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Trump Ratchets Up U.S.-China Trade War With More Tariffs; Stocks Slide

A container ship sits in a berth at the Port of Oakland in California last year. President Trump announced additional tariffs on imports from China on Thursday. (Justin Sullivan/Getty Images)
A container ship sits in a berth at the Port of Oakland in California last year. President Trump announced additional tariffs on imports from China on Thursday. (Justin Sullivan/Getty Images)

Updated at 5:06 p.m. ET

President Trump announced Thursday that the United States will impose a new 10% tariff on $300 billion worth of products imported from China, saying Beijing had broken some of the promises it made in trade negotiations.

The new tariffs, which are set to take effect Sept. 1, represent another ratcheting up in trade tensions between the countries and sent stocks falling sharply.

Major U.S. stock indexes fell about 1% and the Dow Jones Industrial Average closed down 280 points. Oil prices tumbled about 8% after Trump's announcement on concerns that the tariffs would hurt demand.

The move comes days after U.S. Trade Representative Robert Lighthizer and Treasury Secretary Steve Mnuchin traveled to Shanghai for a brief meeting about trade with Chinese officials. Earlier this week, the White House said the Shanghai meeting was "constructive" and that negotiations were scheduled to resume in September in Washington, D.C.

"When my people came home, they said, 'We're talking, we have another meeting in early September,' " Trump told reporters Thursday. "I said, 'That's fine, but in the meantime until such time as there's a deal, we'll be taxing them.' "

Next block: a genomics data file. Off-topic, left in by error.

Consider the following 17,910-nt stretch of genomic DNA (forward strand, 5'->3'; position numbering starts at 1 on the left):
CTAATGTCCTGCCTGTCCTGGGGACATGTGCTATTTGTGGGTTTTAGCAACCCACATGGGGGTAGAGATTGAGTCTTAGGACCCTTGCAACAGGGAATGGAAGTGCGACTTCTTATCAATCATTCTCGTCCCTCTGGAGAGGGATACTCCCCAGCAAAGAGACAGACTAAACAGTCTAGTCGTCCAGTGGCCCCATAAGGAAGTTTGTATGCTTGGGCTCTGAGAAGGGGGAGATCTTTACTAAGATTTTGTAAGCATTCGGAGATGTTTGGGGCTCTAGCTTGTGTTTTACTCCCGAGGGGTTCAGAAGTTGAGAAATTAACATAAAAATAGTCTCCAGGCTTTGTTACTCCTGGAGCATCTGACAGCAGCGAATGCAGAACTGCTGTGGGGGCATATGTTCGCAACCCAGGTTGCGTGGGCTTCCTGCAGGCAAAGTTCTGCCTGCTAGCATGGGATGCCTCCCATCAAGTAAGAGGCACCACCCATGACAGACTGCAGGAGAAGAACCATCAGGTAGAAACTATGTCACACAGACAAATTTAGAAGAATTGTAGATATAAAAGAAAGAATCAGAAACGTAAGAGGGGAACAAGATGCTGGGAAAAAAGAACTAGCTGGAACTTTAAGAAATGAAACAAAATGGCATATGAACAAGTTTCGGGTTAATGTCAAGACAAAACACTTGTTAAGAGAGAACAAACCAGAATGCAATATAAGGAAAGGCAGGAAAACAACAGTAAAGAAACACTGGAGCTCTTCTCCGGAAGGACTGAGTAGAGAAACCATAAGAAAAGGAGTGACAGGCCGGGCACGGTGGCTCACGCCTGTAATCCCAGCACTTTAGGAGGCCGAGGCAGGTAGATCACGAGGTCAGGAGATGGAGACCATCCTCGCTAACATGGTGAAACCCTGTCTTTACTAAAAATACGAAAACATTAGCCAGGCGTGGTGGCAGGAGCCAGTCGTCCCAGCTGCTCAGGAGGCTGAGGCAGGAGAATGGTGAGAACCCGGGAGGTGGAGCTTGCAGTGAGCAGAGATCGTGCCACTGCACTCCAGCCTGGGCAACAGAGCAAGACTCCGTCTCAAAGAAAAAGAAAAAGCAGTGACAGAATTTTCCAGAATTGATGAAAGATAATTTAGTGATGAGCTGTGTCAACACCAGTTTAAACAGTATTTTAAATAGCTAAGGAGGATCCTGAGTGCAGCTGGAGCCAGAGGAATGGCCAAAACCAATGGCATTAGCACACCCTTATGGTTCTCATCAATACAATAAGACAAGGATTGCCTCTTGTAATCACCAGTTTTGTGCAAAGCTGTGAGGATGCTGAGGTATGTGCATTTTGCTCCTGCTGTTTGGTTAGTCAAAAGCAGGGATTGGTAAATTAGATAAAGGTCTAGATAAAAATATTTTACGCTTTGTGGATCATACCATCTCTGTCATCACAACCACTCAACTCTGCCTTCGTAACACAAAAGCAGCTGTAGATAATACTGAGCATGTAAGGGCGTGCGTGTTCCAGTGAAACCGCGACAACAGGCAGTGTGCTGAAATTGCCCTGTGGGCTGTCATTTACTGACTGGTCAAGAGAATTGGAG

Trump indicated Thursday he was disappointed by the lack of progress in the talks, saying China had failed to follow through on promises to curb the sale of fentanyl and buy more products from U.S. farmers.

"Additionally, my friend President Xi said that he would stop the sale of Fentanyl to the United States – this never happened, and many Americans continue to die!" Trump said in a tweet.

Still, the president tried to strike a more positive tone than he has in the past, saying, "We look forward to continuing our positive dialogue with China on a comprehensive Trade Deal, and feel that the future between our two countries will be a very bright one!"

The president has already imposed 25% tariffs on $250 billion in Chinese imports. In May, Trump had threatened additional tariffs but suspended them at the last minute.

Now, he is going ahead with tariffs after all, though at a lower rate than before.

On Wednesday, the Federal Reserve cut interest rates for the first time since 2008 amid signs that the economies of the United States and other countries are slowing. The central bank also cited the uncertainty created by the standoff with China.

"Certainly, we've seen ... that when there's a sharp confrontation between two large economies, you can see effects on business confidence pretty quickly and on financial markets pretty quickly," Fed Chairman Jerome Powell said in a news conference after the interest rate announcement.

Industry groups said the new tariffs will hurt shoppers and threaten jobs.

"We are disappointed the administration is doubling-down on a flawed tariff strategy that is already slowing U.S. economic growth, creating uncertainty and discouraging investment," David French, vice president of government relations at the National Retail Federation, said in a statement. "These additional tariffs will only threaten U.S. jobs and raise costs for American families on everyday goods."

Matt Priest, head of the Footwear Distributors and Retailers of America, said in a statement: "President Trump is, in effect, using American families as a hostage in his trade war negotiations. Tariffs are taxes and this move will noticeably raise the cost of shoes at retail and will have a chilling effect on hiring in the footwear industry."

Trump has lately indicated that the U.S. can win a trade war with Beijing, pointing out that China's economy has been slowing after a long period of rapid growth.

U.S. officials want China to address the theft of intellectual property, stop subsidizing its companies and open its markets to more U.S. goods.

Copyright NPR 2019.

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